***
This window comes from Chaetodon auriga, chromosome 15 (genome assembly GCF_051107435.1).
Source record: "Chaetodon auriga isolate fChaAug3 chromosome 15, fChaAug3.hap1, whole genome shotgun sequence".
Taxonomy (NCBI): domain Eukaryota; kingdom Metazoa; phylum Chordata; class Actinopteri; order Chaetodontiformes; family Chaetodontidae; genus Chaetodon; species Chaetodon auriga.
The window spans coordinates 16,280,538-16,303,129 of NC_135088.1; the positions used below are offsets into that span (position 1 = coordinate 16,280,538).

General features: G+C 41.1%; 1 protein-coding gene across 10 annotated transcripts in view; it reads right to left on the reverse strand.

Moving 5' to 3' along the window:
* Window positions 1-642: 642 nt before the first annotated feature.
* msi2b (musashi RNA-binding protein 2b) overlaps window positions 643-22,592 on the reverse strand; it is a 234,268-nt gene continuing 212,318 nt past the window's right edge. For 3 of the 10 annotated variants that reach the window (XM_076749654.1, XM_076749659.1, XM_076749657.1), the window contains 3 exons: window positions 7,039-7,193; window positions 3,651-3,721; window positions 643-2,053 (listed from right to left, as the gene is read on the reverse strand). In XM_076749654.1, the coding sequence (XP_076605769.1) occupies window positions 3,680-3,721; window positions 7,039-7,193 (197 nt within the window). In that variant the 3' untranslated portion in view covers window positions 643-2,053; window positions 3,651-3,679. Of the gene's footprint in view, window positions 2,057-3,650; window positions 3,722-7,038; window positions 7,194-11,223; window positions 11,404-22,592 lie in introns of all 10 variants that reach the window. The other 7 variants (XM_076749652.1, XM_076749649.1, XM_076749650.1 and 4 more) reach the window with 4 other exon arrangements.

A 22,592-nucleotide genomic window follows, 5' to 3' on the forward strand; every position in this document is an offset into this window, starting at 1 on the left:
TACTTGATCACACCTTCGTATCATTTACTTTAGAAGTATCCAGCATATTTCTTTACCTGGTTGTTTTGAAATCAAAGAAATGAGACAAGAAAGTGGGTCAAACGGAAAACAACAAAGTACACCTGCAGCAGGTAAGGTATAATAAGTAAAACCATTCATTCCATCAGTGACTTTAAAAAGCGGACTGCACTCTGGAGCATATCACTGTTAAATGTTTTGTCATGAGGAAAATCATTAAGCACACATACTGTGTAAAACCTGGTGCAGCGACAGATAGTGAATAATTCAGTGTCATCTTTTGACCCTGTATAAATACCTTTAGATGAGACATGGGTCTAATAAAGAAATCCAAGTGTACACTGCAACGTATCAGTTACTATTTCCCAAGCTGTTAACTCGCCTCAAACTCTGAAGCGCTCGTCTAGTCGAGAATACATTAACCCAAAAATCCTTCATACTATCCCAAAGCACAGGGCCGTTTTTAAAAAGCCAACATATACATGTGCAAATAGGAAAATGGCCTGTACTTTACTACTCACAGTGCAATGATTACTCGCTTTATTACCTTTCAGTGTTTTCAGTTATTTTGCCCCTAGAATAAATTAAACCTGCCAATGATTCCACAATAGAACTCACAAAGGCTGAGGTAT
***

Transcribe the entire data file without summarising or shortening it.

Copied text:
This window comes from Chaetodon auriga, chromosome 15 (genome assembly GCF_051107435.1).
Source record: "Chaetodon auriga isolate fChaAug3 chromosome 15, fChaAug3.hap1, whole genome shotgun sequence".
Taxonomy (NCBI): domain Eukaryota; kingdom Metazoa; phylum Chordata; class Actinopteri; order Chaetodontiformes; family Chaetodontidae; genus Chaetodon; species Chaetodon auriga.
The window spans coordinates 16,280,538-16,303,129 of NC_135088.1; the positions used below are offsets into that span (position 1 = coordinate 16,280,538).

General features: G+C 41.1%; 1 protein-coding gene across 10 annotated transcripts in view; it reads right to left on the reverse strand.

Moving 5' to 3' along the window:
* Window positions 1-642: 642 nt before the first annotated feature.
* msi2b (musashi RNA-binding protein 2b) overlaps window positions 643-22,592 on the reverse strand; it is a 234,268-nt gene continuing 212,318 nt past the window's right edge. For 3 of the 10 annotated variants that reach the window (XM_076749654.1, XM_076749659.1, XM_076749657.1), the window contains 3 exons: window positions 7,039-7,193; window positions 3,651-3,721; window positions 643-2,053 (listed from right to left, as the gene is read on the reverse strand). In XM_076749654.1, the coding sequence (XP_076605769.1) occupies window positions 3,680-3,721; window positions 7,039-7,193 (197 nt within the window). In that variant the 3' untranslated portion in view covers window positions 643-2,053; window positions 3,651-3,679. Of the gene's footprint in view, window positions 2,057-3,650; window positions 3,722-7,038; window positions 7,194-11,223; window positions 11,404-22,592 lie in introns of all 10 variants that reach the window. The other 7 variants (XM_076749652.1, XM_076749649.1, XM_076749650.1 and 4 more) reach the window with 4 other exon arrangements.

A 22,592-nucleotide genomic window follows, 5' to 3' on the forward strand; every position in this document is an offset into this window, starting at 1 on the left:
TACTTGATCACACCTTCGTATCATTTACTTTAGAAGTATCCAGCATATTTCTTTACCTGGTTGTTTTGAAATCAAAGAAATGAGACAAGAAAGTGGGTCAAACGGAAAACAACAAAGTACACCTGCAGCAGGTAAGGTATAATAAGTAAAACCATTCATTCCATCAGTGACTTTAAAAAGCGGACTGCACTCTGGAGCATATCACTGTTAAATGTTTTGTCATGAGGAAAATCATTAAGCACACATACTGTGTAAAACCTGGTGCAGCGACAGATAGTGAATAATTCAGTGTCATCTTTTGACCCTGTATAAATACCTTTAGATGAGACATGGGTCTAATAAAGAAATCCAAGTGTACACTGCAACGTATCAGTTACTATTTCCCAAGCTGTTAACTCGCCTCAAACTCTGAAGCGCTCGTCTAGTCGAGAATACATTAACCCAAAAATCCTTCATACTATCCCAAAGCACAGGGCCGTTTTTAAAAAGCCAACATATACATGTGCAAATAGGAAAATGGCCTGTACTTTACTACTCACAGTGCAATGATTACTCGCTTTATTACCTTTCAGTGTTTTCAGTTATTTTGCCCCTAGAATAAATTAAACCTGCCAATGATTCCACAATAGAACTCACAAAGGCTGAGGTAT